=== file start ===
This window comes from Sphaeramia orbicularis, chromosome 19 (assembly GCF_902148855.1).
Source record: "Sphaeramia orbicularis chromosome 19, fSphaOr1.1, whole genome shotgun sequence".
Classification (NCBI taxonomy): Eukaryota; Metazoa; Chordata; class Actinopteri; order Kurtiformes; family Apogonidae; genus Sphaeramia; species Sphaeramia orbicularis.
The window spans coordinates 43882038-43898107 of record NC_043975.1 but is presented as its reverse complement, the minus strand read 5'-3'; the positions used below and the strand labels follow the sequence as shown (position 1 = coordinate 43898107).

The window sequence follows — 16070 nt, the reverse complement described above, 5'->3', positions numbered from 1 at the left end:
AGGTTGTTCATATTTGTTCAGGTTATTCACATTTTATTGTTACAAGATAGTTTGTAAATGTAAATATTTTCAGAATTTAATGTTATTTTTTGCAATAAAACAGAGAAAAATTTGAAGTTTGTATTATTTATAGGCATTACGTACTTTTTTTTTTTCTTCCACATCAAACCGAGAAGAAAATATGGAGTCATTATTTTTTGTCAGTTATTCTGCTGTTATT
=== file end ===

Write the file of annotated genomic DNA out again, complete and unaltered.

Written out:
This window comes from Sphaeramia orbicularis, chromosome 19 (assembly GCF_902148855.1).
Source record: "Sphaeramia orbicularis chromosome 19, fSphaOr1.1, whole genome shotgun sequence".
Classification (NCBI taxonomy): Eukaryota; Metazoa; Chordata; class Actinopteri; order Kurtiformes; family Apogonidae; genus Sphaeramia; species Sphaeramia orbicularis.
The window spans coordinates 43882038-43898107 of record NC_043975.1 but is presented as its reverse complement, the minus strand read 5'-3'; the positions used below and the strand labels follow the sequence as shown (position 1 = coordinate 43898107).

The window sequence follows — 16070 nt, the reverse complement described above, 5'->3', positions numbered from 1 at the left end:
AGGTTGTTCATATTTGTTCAGGTTATTCACATTTTATTGTTACAAGATAGTTTGTAAATGTAAATATTTTCAGAATTTAATGTTATTTTTTGCAATAAAACAGAGAAAAATTTGAAGTTTGTATTATTTATAGGCATTACGTACTTTTTTTTTTTCTTCCACATCAAACCGAGAAGAAAATATGGAGTCATTATTTTTTGTCAGTTATTCTGCTGTTATT